DENVER -- The Coors Field crowd emitted a hopeful gasp as David Dahl's opposite-way fly ball to left field kissed the sky. Then it descended just about a foot beyond the wall on a night and at a time when the world is falling the Rockies' way.Dahl's third-inning three-run homer
DENVER -- The Coors Field crowd emitted a hopeful gasp as David Dahl's opposite-way fly ball to left field kissed the sky. Then it descended just about a foot beyond the wall on a night and at a time when the world is falling the Rockies' way.
Dahl's third-inning three-run homer helped the Rockies win their fifth straight game, 10-3, over the Phillies, vaulting them into the second National League Wild Card position and to just a half-game back of the NL West-leading Dodgers.
The Rockies, a 26-season-old club that has never won a division title, have five regular-season games left, at home against the now-eliminated Phillies for two more and Nationals for three, and are tied with Los Angeles in the loss column.
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"The game's on right now," Dahl said, looking up at the Dodgers-D-backs on TV while being interviewed. "You definitely want to keep up, but you try not to get too into it. You want to come to the field every day and win. Because now we control our destiny, so we've got to keep winning."
Dahl -- who went 3-for-5 with four RBIs -- led a 14-hit attack that powered Colorado on the same night the Cardinals dropped behind them in the Wild Card race with a 12-4 loss to the Brewers, and the Dodgers lost to the D-backs, 4-3, on Eduardo Escobar's walk-off home run off Kenta Maeda.
Dahl's 12th homer of the season was a repeat of his opposite-way homer in Monday's 10-1 game -- doubtful until it dropped into fan land.
"I didn't really think I got it, but I'm glad I did," Dahl said.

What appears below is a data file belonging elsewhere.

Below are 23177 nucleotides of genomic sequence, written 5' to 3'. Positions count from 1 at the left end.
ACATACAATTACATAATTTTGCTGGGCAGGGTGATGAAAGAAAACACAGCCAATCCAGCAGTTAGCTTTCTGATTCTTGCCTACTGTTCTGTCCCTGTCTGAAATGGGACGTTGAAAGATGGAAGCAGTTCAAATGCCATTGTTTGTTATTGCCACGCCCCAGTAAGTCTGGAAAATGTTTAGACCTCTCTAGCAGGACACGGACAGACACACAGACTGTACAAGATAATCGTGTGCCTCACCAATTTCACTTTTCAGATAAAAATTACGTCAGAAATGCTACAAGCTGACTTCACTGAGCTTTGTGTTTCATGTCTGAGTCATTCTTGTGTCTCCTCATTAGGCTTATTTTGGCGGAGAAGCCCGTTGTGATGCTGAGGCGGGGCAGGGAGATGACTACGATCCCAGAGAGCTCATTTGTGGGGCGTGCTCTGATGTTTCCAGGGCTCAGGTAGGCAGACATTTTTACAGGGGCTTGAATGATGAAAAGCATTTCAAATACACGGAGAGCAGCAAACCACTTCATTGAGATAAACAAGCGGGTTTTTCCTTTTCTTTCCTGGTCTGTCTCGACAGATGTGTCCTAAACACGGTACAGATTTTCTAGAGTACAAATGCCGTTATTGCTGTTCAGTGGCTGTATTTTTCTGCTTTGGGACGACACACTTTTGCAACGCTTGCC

Charlie Blackmon extended his career-best hit streak to 17 games with two hits, including an RBI double, DJ LeMahieu had a pair of RBI singles and Carlos Gonzalez emerged from the bench for a fifth-inning two-run double for his first RBIs since a bases-loaded triple against the Giants on Sept. 4. All the offense was needed on a night when the Rockies used seven relievers.
The timing of Dahl's homer, off Vince Velasquez (9-12) with the Rockies down, 1-0, was significant.
"People don't talk about momentum enough," said Blackmon, who singled two batters before Dahl's homer. "That was one of those moments where we captured the momentum."
Because lefty Tyler Anderson's shoulder injury -- which pushed him out of Monday's start -- left a hole in the rotation, Chad Bettis made his first start since Aug. 12 and gave up one unearned run while throwing 33 pitches over 2 2/3 innings. A walk and Trevor Story's error, both with two outs, led to the run.
"I felt as efficient as I could be," Bettis said. "If we would've gotten that one out, I'd have tried to talk my way into the fourth. But I don't know if that would've happened, though."